said they were open to and sam what some likelihood that we'll actually see some kind of change come out of this hearing. well there's a pretty good likelihood i'd say it's important that a lot of these individual files a court reforms are incorporated into a broader n.s.a. reform bills that have been introduced and when it comes to the chances of these bills passing there's by. partisan support which is something that it's unusual around congress here in bipartisan support to movies and this was something that congresswoman jan schakowsky said today at the hearing here's a clip. of the two individuals who wrote one republican one democrat who yes one republican one democrat who wrote the usa patriot act shortly after nine eleven have now introduced the usa freedom act that essentially would repeal many of the aspects and change them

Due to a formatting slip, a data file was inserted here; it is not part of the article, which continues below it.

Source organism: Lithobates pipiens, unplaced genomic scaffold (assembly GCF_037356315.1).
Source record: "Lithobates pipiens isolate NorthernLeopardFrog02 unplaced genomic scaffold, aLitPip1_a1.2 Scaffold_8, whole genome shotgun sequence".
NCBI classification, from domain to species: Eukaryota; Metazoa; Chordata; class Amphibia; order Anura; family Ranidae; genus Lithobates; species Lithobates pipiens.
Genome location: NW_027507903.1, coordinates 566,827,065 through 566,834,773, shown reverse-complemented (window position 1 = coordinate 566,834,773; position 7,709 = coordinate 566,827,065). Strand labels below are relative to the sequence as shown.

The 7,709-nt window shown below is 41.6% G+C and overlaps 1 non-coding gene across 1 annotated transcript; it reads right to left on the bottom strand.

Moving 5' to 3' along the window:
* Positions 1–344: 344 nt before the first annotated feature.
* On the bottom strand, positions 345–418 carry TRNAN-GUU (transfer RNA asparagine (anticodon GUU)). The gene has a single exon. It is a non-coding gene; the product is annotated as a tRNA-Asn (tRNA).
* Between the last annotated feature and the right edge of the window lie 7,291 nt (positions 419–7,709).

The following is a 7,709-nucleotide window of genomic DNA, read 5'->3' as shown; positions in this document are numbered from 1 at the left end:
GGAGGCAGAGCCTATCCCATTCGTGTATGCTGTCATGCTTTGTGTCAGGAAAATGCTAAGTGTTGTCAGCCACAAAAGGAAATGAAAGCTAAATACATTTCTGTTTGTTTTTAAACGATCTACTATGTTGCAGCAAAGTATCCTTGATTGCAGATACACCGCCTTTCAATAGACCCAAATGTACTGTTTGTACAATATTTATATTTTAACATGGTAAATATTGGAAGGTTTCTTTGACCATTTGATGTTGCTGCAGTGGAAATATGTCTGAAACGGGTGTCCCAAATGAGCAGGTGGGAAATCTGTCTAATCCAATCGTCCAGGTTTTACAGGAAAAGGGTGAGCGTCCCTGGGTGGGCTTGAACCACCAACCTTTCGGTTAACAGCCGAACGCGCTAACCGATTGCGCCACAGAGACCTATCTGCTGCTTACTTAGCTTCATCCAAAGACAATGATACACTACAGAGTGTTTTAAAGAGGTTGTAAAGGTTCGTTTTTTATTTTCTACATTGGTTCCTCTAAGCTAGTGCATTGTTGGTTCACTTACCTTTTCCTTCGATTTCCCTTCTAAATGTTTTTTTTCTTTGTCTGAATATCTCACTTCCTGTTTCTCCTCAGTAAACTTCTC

of the of the patriot act. and she's referring congresswoman schakowsky is referring to congressman jim sensenbrenner zz. usa freedom act and sensenbrenner of course wrote the patriot act and the freedom act repealed a lot of the patriot act it installs the special privacy advocate on the pfizer court that we talked about earlier and it restricts patriot act section of two fifteen the bulk metadata collection program and it has support from republicans and democrats are on board with it and it has a companion bill that was introduced in the senate by a democrat senator patrick leahy so it looks like with this bipartisan nature it looks like something will get passed when it comes in the n.s.a. it will be passed in a standalone bill or maybe something out of to the national defense authorization act at the end of the year which still needs to be worked out it's just a matter of whether it's going to be a really meaningful reform or more watered down reform of the n.s.a. what have to wait and see but of course the latest send us